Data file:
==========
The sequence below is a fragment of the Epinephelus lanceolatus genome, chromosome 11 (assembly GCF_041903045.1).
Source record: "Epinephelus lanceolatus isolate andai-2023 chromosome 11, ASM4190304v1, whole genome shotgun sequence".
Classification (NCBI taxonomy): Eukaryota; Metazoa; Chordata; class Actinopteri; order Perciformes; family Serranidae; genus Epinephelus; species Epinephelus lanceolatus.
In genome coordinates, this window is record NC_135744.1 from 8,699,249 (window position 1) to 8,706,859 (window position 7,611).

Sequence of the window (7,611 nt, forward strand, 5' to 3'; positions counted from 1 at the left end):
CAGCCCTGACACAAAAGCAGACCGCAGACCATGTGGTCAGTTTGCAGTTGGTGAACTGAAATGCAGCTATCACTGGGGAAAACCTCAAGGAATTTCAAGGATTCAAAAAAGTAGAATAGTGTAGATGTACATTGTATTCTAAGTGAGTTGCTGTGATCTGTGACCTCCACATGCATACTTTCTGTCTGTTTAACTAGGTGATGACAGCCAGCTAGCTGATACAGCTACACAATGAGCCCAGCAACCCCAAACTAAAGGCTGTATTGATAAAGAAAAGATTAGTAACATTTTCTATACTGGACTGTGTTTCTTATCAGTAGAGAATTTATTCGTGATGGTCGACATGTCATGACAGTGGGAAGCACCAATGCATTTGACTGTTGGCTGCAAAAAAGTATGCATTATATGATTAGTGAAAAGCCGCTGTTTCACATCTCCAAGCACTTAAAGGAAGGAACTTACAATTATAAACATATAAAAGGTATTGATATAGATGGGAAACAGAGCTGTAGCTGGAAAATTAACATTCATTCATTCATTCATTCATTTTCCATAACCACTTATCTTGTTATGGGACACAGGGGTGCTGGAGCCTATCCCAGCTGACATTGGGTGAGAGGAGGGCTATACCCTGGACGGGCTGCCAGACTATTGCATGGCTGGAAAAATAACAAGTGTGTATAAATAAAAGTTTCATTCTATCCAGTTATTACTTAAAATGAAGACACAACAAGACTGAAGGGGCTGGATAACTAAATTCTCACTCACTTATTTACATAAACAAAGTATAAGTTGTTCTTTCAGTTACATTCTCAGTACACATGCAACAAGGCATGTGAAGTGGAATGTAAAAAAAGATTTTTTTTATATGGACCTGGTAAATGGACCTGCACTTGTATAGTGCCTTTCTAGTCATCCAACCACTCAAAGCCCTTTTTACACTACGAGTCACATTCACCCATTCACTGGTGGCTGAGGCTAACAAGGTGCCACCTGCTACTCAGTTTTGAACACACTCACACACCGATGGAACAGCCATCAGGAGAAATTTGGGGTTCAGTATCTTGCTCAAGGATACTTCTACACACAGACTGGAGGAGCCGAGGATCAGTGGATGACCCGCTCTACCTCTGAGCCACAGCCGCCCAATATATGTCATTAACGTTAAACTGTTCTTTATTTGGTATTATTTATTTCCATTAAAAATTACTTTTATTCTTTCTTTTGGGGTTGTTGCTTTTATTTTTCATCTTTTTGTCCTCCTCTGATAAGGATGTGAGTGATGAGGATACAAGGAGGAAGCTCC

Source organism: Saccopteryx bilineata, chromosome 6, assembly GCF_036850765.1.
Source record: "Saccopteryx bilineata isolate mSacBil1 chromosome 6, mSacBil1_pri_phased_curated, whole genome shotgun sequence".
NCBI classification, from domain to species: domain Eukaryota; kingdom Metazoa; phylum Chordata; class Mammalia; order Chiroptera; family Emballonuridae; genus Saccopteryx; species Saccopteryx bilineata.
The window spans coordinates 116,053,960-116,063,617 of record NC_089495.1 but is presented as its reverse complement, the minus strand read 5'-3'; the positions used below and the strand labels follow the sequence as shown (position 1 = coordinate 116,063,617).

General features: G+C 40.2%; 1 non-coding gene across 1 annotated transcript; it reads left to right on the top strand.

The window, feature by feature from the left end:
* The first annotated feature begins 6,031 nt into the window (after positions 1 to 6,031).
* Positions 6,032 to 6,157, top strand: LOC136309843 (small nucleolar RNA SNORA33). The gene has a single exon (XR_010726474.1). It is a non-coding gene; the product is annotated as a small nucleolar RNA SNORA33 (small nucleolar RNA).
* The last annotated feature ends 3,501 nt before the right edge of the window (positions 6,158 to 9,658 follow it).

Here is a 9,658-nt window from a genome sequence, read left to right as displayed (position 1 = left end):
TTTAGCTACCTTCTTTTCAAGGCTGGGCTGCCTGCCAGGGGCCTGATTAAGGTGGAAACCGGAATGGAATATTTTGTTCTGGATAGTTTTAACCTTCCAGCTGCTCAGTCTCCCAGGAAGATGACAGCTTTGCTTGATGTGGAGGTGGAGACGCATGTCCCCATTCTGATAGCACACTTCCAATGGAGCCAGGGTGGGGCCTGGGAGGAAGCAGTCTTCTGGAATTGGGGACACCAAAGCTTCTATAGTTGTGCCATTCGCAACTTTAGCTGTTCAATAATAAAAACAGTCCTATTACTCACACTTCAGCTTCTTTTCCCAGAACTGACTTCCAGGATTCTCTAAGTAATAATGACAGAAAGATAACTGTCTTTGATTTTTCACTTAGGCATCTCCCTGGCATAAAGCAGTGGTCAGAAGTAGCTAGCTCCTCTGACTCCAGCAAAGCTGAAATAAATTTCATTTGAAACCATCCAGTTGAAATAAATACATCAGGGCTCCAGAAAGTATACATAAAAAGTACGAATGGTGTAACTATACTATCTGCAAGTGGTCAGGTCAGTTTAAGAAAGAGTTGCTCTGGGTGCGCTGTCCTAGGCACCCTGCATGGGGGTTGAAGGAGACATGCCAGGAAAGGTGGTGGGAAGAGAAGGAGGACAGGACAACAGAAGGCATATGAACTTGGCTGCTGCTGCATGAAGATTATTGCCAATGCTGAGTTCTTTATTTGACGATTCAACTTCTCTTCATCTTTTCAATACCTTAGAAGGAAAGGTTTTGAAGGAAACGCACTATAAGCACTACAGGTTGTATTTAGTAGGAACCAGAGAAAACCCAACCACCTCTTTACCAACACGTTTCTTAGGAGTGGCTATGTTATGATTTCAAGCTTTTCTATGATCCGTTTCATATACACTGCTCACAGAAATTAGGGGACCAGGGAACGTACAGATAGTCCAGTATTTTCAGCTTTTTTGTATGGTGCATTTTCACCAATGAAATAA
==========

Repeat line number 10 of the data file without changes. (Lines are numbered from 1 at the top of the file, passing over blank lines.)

The window spans coordinates 116,053,960-116,063,617 of record NC_089495.1 but is presented as its reverse complement, the minus strand read 5'-3'; the positions used below and the strand labels follow the sequence as shown (position 1 = coordinate 116,063,617).